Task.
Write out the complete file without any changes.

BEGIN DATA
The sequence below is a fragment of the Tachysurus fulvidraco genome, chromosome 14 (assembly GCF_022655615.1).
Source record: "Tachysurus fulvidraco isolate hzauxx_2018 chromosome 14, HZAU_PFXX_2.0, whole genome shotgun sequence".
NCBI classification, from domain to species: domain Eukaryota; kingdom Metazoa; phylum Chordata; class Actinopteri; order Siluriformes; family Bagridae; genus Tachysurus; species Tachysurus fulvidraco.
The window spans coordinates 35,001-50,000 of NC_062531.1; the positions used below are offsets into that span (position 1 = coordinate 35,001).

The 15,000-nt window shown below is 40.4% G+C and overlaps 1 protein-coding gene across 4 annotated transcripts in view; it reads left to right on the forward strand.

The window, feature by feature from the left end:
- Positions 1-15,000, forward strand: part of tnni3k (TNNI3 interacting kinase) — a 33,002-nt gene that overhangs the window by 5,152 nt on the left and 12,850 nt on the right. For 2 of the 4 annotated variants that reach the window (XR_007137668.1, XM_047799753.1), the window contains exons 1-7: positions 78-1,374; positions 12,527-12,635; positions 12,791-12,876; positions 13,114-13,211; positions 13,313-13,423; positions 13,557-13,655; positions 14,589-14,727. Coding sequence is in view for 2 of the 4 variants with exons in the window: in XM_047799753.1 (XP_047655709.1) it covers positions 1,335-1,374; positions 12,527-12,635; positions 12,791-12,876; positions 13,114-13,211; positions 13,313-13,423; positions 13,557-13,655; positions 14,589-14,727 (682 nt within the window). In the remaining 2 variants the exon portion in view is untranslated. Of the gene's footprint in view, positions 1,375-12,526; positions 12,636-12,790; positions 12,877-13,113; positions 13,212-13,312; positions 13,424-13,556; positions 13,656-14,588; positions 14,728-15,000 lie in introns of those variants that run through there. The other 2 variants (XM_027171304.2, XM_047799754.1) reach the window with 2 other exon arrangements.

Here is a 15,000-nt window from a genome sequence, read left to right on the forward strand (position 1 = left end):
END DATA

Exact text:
The sequence below is a fragment of the Tachysurus fulvidraco genome, chromosome 14 (assembly GCF_022655615.1).
Source record: "Tachysurus fulvidraco isolate hzauxx_2018 chromosome 14, HZAU_PFXX_2.0, whole genome shotgun sequence".
NCBI classification, from domain to species: domain Eukaryota; kingdom Metazoa; phylum Chordata; class Actinopteri; order Siluriformes; family Bagridae; genus Tachysurus; species Tachysurus fulvidraco.
The window spans coordinates 35,001-50,000 of NC_062531.1; the positions used below are offsets into that span (position 1 = coordinate 35,001).

The 15,000-nt window shown below is 40.4% G+C and overlaps 1 protein-coding gene across 4 annotated transcripts in view; it reads left to right on the forward strand.

The window, feature by feature from the left end:
- Positions 1-15,000, forward strand: part of tnni3k (TNNI3 interacting kinase) — a 33,002-nt gene that overhangs the window by 5,152 nt on the left and 12,850 nt on the right. For 2 of the 4 annotated variants that reach the window (XR_007137668.1, XM_047799753.1), the window contains exons 1-7: positions 78-1,374; positions 12,527-12,635; positions 12,791-12,876; positions 13,114-13,211; positions 13,313-13,423; positions 13,557-13,655; positions 14,589-14,727. Coding sequence is in view for 2 of the 4 variants with exons in the window: in XM_047799753.1 (XP_047655709.1) it covers positions 1,335-1,374; positions 12,527-12,635; positions 12,791-12,876; positions 13,114-13,211; positions 13,313-13,423; positions 13,557-13,655; positions 14,589-14,727 (682 nt within the window). In the remaining 2 variants the exon portion in view is untranslated. Of the gene's footprint in view, positions 1,375-12,526; positions 12,636-12,790; positions 12,877-13,113; positions 13,212-13,312; positions 13,424-13,556; positions 13,656-14,588; positions 14,728-15,000 lie in introns of those variants that run through there. The other 2 variants (XM_027171304.2, XM_047799754.1) reach the window with 2 other exon arrangements.

Here is a 15,000-nt window from a genome sequence, read left to right on the forward strand (position 1 = left end):